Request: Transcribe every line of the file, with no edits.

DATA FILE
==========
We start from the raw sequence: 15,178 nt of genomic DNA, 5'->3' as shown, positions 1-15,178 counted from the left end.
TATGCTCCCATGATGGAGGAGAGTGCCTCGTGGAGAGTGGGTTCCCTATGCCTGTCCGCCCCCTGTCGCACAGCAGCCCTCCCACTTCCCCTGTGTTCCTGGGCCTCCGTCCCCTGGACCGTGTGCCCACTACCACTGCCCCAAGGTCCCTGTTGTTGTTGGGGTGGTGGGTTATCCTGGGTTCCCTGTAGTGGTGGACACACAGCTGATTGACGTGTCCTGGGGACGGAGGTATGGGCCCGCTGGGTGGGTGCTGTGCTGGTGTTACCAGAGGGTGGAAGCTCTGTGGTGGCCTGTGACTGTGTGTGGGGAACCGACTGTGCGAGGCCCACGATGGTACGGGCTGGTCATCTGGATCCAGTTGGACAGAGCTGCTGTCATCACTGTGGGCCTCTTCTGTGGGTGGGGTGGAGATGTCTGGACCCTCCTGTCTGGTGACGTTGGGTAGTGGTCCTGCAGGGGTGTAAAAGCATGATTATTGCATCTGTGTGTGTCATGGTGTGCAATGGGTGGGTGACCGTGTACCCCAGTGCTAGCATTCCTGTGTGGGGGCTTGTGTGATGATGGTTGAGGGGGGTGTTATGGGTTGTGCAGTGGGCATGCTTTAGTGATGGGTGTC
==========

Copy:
We start from the raw sequence: 15,178 nt of genomic DNA, 5'->3' as shown, positions 1-15,178 counted from the left end.
TATGCTCCCATGATGGAGGAGAGTGCCTCGTGGAGAGTGGGTTCCCTATGCCTGTCCGCCCCCTGTCGCACAGCAGCCCTCCCACTTCCCCTGTGTTCCTGGGCCTCCGTCCCCTGGACCGTGTGCCCACTACCACTGCCCCAAGGTCCCTGTTGTTGTTGGGGTGGTGGGTTATCCTGGGTTCCCTGTAGTGGTGGACACACAGCTGATTGACGTGTCCTGGGGACGGAGGTATGGGCCCGCTGGGTGGGTGCTGTGCTGGTGTTACCAGAGGGTGGAAGCTCTGTGGTGGCCTGTGACTGTGTGTGGGGAACCGACTGTGCGAGGCCCACGATGGTACGGGCTGGTCATCTGGATCCAGTTGGACAGAGCTGCTGTCATCACTGTGGGCCTCTTCTGTGGGTGGGGTGGAGATGTCTGGACCCTCCTGTCTGGTGACGTTGGGTAGTGGTCCTGCAGGGGTGTAAAAGCATGATTATTGCATCTGTGTGTGTCATGGTGTGCAATGGGTGGGTGACCGTGTACCCCAGTGCTAGCATTCCTGTGTGGGGGCTTGTGTGATGATGGTTGAGGGGGGTGTTATGGGTTGTGCAGTGGGCATGCTTTAGTGATGGGTGTC